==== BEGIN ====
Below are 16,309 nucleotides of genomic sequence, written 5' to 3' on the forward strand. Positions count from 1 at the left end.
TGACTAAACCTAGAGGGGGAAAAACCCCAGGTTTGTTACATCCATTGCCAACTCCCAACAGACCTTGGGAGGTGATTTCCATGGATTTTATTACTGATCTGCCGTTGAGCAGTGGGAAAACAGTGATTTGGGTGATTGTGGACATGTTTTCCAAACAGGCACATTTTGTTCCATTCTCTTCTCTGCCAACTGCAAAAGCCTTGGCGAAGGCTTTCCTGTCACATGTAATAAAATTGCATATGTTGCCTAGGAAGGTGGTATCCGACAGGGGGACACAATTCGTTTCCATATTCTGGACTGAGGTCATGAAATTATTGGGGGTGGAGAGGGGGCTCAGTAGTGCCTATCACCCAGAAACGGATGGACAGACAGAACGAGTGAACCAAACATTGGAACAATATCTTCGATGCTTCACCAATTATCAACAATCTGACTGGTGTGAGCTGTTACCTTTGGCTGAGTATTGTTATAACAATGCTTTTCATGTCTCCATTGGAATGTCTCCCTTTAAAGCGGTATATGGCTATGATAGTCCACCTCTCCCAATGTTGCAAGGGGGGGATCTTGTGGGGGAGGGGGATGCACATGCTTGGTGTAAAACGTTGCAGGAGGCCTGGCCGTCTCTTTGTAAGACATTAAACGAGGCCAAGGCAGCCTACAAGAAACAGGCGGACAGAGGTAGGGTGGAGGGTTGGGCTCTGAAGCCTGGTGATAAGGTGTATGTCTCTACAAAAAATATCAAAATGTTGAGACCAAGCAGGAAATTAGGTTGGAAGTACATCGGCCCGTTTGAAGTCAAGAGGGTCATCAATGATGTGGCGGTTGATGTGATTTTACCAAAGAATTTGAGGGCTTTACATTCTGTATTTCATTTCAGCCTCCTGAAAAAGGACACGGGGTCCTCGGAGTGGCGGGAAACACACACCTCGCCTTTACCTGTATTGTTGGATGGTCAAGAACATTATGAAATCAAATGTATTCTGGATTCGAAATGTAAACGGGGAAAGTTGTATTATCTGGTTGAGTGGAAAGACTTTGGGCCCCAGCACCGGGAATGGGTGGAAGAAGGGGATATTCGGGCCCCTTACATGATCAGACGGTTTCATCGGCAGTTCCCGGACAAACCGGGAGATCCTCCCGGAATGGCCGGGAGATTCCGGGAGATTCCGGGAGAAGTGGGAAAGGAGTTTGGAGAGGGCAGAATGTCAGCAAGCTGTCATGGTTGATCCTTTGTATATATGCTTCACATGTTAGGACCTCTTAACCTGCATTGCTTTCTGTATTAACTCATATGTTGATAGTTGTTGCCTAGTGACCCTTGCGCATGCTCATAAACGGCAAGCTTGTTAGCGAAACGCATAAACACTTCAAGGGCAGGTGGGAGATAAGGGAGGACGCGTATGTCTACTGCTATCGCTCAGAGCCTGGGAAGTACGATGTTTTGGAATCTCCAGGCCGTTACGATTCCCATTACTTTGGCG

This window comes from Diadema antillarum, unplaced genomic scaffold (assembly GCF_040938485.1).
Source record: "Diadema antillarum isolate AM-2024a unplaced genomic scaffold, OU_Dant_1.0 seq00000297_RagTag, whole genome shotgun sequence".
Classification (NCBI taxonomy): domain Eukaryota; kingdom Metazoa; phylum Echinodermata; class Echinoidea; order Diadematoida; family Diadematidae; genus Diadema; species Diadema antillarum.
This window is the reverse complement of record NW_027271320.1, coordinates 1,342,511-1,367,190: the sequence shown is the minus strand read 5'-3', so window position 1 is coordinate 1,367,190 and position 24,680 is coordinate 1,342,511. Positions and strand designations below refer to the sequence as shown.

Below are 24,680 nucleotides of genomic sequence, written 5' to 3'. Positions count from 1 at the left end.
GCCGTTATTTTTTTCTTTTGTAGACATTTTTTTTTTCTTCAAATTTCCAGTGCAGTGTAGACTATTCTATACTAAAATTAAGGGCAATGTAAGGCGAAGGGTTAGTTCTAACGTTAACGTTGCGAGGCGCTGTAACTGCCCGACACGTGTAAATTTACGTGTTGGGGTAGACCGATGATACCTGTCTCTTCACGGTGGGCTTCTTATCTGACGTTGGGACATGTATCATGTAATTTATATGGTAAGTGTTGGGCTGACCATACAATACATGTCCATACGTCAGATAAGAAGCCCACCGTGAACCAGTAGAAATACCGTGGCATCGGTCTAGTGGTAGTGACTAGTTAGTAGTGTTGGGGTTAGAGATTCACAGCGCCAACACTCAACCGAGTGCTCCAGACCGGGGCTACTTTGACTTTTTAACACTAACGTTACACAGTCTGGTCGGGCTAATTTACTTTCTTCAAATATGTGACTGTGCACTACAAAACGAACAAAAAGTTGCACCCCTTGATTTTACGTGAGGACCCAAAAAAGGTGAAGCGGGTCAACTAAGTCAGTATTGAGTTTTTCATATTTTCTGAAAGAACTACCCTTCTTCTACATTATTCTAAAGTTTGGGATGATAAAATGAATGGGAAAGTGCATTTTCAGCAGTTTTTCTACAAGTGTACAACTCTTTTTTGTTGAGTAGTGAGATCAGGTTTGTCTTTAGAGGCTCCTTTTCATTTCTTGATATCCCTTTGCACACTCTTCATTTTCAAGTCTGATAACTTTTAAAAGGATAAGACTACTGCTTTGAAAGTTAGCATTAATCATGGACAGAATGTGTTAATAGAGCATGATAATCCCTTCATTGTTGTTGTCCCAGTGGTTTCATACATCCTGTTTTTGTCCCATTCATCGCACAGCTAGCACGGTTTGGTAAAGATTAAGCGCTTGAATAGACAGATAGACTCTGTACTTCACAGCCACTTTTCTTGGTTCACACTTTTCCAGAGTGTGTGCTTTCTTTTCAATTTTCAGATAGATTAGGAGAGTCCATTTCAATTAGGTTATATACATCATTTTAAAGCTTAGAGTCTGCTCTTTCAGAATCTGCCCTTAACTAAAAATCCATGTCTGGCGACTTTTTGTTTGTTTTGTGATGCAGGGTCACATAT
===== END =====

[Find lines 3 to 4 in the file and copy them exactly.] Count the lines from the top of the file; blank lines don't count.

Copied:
This window comes from Diadema antillarum, unplaced genomic scaffold (assembly GCF_040938485.1).
Source record: "Diadema antillarum isolate AM-2024a unplaced genomic scaffold, OU_Dant_1.0 seq00000297_RagTag, whole genome shotgun sequence".